When a couple files for divorce, many expect a heated courtroom battle over child custody and who gets the house. More couples have chosen to forgo these dramatic scenes and design their divorce agreements through mediation.

Mediation is an alternative dispute resolution that takes the decision-making out of a judge’s hands and places it with the couple. Mediation provides spouses complete control over their divorce.

When a judge rules for mediation

Before negotiations begin, a judge must approve a couple’s request for mediation. Judges will only grant mediation if they believe it will produce a better resolution than traditional litigation. If a couple is enthusiastic about working together to draft their own agreement, a judge is more likely to rule for mediation.

The immediate benefits of collaborative negotiations

Spouses who use mediation will benefit from:

  • Their choice of mediator: Couples have their choice of mediator. Professionals leverage their training in coaching and communication to help spouses find a mutual understanding. From there, mediators help disputing parties explore possible solutions, evaluating each party’s needs and reaching a compromise.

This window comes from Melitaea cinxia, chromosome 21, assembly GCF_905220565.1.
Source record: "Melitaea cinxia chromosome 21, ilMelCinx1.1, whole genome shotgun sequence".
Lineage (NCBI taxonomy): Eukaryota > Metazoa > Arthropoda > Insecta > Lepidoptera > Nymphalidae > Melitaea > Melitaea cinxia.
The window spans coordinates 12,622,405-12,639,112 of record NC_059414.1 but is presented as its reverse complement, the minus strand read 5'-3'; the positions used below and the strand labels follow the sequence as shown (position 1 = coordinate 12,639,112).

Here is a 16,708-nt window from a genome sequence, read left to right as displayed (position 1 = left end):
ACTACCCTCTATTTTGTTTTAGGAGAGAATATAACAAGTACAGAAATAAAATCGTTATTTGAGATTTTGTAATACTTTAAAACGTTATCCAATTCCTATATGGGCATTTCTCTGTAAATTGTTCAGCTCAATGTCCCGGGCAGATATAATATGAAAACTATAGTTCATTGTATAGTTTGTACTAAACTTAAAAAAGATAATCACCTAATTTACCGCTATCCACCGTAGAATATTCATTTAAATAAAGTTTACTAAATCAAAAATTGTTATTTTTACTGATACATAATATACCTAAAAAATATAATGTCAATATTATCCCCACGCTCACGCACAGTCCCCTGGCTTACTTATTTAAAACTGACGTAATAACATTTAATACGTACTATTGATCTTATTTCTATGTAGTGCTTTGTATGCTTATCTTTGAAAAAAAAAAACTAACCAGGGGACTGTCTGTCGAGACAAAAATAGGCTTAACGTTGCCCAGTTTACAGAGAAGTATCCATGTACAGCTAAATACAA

• Confidential negotiations: All mediated negotiations are confidential, unlike the public record of courtroom litigation. This confidentiality prevents future disputes from drawing on the unfortunate things spouses sometimes say to each other in a heated conversation.
  • Reduced costs: Without the need for a courthouse or courtroom personnel, meditation costs significantly less. Lawyers are often eager to tackle mediation cases and charge lower rates. Some state courts will even offer to pay a professional mediator’s fee.
  • Convenient scheduling: Again, without the need for a courtroom, mediated negotiations can begin immediately at any neutral location acceptable to each spouse. With courtroom litigation, spouses might wait months to begin negotiations.
  • Greater satisfaction with results: Mediation has become increasingly popular over the past 20 years. These upward trends are likely due to increased satisfaction with mediation, both with the process and the results. In a courtroom, a judge issues a ruling, assigns fault and might even demand terms that feel punitive to the couple.

A lawyer can answer questions

Couples seeking answers about mediation can contact a local attorney familiar with Georgia divorce law. A lawyer can work closely with the courts, draft comprehensive divorce agreements and recommend a qualified mediator.